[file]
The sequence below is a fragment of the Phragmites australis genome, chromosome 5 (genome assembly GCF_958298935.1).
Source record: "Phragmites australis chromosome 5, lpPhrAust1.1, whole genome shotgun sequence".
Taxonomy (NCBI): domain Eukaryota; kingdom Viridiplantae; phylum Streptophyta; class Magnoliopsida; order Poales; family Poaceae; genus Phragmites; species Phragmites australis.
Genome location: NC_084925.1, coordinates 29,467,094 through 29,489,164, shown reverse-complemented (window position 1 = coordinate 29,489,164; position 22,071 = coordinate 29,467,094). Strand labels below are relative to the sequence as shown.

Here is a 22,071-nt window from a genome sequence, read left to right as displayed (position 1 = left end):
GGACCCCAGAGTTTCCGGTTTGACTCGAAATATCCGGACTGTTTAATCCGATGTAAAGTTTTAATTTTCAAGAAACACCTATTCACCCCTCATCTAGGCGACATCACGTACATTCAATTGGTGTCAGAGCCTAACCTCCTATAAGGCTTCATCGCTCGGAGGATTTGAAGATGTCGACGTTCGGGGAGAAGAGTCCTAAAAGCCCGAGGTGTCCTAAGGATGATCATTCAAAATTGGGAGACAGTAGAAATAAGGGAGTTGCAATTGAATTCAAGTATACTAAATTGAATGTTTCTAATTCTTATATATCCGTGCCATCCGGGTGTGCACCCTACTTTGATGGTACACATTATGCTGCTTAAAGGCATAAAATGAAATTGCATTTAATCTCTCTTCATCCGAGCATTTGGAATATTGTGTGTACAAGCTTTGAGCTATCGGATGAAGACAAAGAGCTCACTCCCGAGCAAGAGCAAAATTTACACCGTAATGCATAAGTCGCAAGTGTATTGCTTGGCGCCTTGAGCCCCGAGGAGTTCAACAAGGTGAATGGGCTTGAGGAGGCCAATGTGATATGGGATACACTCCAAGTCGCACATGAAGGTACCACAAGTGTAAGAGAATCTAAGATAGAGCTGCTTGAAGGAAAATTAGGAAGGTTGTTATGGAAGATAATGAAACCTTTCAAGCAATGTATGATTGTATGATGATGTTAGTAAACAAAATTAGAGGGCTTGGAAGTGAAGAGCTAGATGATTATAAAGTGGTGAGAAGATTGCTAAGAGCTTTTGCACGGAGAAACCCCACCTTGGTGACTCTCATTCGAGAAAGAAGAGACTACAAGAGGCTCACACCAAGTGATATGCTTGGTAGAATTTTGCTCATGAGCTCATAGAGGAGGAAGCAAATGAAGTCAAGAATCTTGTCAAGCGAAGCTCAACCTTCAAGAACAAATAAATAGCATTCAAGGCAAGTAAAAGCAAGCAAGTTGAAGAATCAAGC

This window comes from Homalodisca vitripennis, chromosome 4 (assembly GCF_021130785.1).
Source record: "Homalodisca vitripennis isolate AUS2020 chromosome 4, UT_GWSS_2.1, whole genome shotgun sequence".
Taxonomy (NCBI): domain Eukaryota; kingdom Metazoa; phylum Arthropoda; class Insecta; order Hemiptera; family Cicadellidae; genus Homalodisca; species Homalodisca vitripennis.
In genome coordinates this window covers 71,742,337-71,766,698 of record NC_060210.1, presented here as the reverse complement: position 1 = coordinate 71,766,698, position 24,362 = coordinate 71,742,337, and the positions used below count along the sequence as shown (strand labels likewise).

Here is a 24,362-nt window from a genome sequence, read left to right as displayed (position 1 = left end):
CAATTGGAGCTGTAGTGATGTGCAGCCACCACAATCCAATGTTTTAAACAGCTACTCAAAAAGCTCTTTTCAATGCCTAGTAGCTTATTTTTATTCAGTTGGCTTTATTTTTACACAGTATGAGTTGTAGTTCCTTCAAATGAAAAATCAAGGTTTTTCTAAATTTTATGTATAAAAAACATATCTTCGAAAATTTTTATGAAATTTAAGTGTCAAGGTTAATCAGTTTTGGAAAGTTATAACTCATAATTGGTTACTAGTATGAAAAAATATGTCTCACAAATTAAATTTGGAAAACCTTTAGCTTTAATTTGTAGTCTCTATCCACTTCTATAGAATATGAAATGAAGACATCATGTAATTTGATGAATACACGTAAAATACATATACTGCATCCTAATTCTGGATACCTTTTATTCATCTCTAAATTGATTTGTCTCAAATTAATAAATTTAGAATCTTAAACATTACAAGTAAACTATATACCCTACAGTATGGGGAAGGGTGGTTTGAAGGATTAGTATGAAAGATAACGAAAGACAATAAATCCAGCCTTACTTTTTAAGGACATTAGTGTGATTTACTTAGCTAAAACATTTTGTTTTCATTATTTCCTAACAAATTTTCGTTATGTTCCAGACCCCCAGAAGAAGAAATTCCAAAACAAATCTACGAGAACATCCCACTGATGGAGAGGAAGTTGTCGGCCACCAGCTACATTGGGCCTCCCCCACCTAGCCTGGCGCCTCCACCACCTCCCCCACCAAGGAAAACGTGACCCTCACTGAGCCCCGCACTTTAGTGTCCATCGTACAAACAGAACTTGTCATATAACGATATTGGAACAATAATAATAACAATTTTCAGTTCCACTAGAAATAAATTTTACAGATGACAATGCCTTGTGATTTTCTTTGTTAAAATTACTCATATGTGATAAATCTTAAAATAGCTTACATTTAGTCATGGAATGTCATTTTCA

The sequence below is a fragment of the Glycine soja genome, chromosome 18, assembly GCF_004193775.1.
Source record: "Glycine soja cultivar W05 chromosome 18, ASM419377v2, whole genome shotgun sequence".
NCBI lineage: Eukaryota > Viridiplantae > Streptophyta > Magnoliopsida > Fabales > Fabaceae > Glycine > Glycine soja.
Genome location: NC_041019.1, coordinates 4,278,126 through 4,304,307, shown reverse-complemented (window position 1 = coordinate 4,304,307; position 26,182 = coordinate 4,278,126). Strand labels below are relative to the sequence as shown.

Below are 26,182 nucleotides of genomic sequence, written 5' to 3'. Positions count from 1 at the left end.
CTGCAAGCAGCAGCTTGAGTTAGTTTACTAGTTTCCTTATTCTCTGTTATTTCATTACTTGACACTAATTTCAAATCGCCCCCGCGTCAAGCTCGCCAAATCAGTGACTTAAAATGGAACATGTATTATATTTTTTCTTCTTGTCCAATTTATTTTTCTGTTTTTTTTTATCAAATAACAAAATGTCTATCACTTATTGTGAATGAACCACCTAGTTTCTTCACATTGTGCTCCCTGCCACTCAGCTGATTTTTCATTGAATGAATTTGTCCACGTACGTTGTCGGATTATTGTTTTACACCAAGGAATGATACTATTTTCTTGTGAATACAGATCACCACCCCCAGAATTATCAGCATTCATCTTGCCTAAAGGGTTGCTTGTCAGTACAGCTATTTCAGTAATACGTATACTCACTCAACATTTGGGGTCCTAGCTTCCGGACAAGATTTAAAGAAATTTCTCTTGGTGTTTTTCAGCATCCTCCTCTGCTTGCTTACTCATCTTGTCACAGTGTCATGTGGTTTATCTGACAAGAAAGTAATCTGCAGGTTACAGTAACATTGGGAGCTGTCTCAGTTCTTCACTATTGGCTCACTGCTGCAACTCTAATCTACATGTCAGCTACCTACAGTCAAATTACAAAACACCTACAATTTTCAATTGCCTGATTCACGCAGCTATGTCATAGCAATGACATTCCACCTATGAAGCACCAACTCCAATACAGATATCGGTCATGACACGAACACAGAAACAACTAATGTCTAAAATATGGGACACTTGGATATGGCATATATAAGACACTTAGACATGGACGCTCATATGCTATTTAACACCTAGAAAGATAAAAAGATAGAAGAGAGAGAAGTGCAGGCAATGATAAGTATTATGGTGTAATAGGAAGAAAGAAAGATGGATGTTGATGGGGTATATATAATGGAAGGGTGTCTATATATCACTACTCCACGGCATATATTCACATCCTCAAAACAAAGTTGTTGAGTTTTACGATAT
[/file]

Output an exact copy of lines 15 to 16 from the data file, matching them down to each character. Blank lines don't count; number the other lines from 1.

NCBI lineage: Eukaryota > Viridiplantae > Streptophyta > Magnoliopsida > Fabales > Fabaceae > Glycine > Glycine soja.
Genome location: NC_041019.1, coordinates 4,278,126 through 4,304,307, shown reverse-complemented (window position 1 = coordinate 4,304,307; position 26,182 = coordinate 4,278,126). Strand labels below are relative to the sequence as shown.